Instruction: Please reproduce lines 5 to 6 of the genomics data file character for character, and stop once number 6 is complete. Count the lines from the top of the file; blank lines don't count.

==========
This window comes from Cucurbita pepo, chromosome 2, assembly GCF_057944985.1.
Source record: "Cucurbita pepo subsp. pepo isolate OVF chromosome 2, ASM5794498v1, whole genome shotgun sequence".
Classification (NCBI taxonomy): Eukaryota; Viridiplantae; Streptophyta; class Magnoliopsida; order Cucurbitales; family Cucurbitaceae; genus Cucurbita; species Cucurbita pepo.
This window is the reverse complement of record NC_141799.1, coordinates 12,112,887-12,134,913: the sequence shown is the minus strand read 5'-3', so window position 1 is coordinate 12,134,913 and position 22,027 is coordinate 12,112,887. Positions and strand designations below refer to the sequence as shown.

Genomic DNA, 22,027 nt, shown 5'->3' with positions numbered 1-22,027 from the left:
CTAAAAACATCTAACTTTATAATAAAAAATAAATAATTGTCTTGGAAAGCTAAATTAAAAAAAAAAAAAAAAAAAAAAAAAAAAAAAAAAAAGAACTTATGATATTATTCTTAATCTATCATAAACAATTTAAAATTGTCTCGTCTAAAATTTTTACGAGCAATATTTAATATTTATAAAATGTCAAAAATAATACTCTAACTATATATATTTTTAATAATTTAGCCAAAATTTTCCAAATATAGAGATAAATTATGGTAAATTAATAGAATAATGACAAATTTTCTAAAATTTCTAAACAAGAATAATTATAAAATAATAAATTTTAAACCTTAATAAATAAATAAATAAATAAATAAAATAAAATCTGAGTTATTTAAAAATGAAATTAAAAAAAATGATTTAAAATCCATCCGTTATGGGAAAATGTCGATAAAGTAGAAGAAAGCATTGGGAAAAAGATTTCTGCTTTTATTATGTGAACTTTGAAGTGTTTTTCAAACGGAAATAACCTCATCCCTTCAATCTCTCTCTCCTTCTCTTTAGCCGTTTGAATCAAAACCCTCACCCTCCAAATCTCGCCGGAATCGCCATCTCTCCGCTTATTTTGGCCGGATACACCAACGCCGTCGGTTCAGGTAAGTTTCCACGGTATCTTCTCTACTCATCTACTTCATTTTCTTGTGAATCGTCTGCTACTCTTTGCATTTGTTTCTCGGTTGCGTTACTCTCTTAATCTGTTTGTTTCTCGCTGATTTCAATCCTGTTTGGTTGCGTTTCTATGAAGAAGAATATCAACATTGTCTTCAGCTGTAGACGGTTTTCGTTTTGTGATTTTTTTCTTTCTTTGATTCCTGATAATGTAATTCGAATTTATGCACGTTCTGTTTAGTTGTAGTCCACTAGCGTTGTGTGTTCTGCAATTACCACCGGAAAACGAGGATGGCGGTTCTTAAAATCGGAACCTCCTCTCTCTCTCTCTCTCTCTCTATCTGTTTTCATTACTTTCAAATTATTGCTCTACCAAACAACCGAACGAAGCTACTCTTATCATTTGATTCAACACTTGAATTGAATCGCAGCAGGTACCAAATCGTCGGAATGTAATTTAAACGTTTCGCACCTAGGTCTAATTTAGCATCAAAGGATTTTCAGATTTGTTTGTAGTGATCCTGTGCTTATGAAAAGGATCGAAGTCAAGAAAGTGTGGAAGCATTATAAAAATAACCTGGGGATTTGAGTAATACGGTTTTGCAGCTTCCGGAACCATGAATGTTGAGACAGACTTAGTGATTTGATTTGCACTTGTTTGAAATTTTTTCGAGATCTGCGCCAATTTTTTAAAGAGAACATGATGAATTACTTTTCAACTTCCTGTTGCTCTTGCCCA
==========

Genomic DNA, 22,027 nt, shown 5'->3' with positions numbered 1-22,027 from the left:
CTAAAAACATCTAACTTTATAATAAAAAATAAATAATTGTCTTGGAAAGCTAAATTAAAAAAAAAAAAAAAAAAAAAAAAAAAAAAAAAAAAGAACTTATGATATTATTCTTAATCTATCATAAACAATTTAAAATTGTCTCGTCTAAAATTTTTACGAGCAATATTTAATATTTATAAAATGTCAAAAATAATACTCTAACTATATATATTTTTAATAATTTAGCCAAAATTTTCCAAATATAGAGATAAATTATGGTAAATTAATAGAATAATGACAAATTTTCTAAAATTTCTAAACAAGAATAATTATAAAATAATAAATTTTAAACCTTAATAAATAAATAAATAAATAAATAAAATAAAATCTGAGTTATTTAAAAATGAAATTAAAAAAAATGATTTAAAATCCATCCGTTATGGGAAAATGTCGATAAAGTAGAAGAAAGCATTGGGAAAAAGATTTCTGCTTTTATTATGTGAACTTTGAAGTGTTTTTCAAACGGAAATAACCTCATCCCTTCAATCTCTCTCTCCTTCTCTTTAGCCGTTTGAATCAAAACCCTCACCCTCCAAATCTCGCCGGAATCGCCATCTCTCCGCTTATTTTGGCCGGATACACCAACGCCGTCGGTTCAGGTAAGTTTCCACGGTATCTTCTCTACTCATCTACTTCATTTTCTTGTGAATCGTCTGCTACTCTTTGCATTTGTTTCTCGGTTGCGTTACTCTCTTAATCTGTTTGTTTCTCGCTGATTTCAATCCTGTTTGGTTGCGTTTCTATGAAGAAGAATATCAACATTGTCTTCAGCTGTAGACGGTTTTCGTTTTGTGATTTTTTTCTTTCTTTGATTCCTGATAATGTAATTCGAATTTATGCACGTTCTGTTTAGTTGTAGTCCACTAGCGTTGTGTGTTCTGCAATTACCACCGGAAAACGAGGATGGCGGTTCTTAAAATCGGAACCTCCTCTCTCTCTCTCTCTCTCTCTATCTGTTTTCATTACTTTCAAATTATTGCTCTACCAAACAACCGAACGAAGCTACTCTTATCATTTGATTCAACACTTGAATTGAATCGCAGCAGGTACCAAATCGTCGGAATGTAATTTAAACGTTTCGCACCTAGGTCTAATTTAGCATCAAAGGATTTTCAGATTTGTTTGTAGTGATCCTGTGCTTATGAAAAGGATCGAAGTCAAGAAAGTGTGGAAGCATTATAAAAATAACCTGGGGATTTGAGTAATACGGTTTTGCAGCTTCCGGAACCATGAATGTTGAGACAGACTTAGTGATTTGATTTGCACTTGTTTGAAATTTTTTCGAGATCTGCGCCAATTTTTTAAAGAGAACATGATGAATTACTTTTCAACTTCCTGTTGCTCTTGCCCA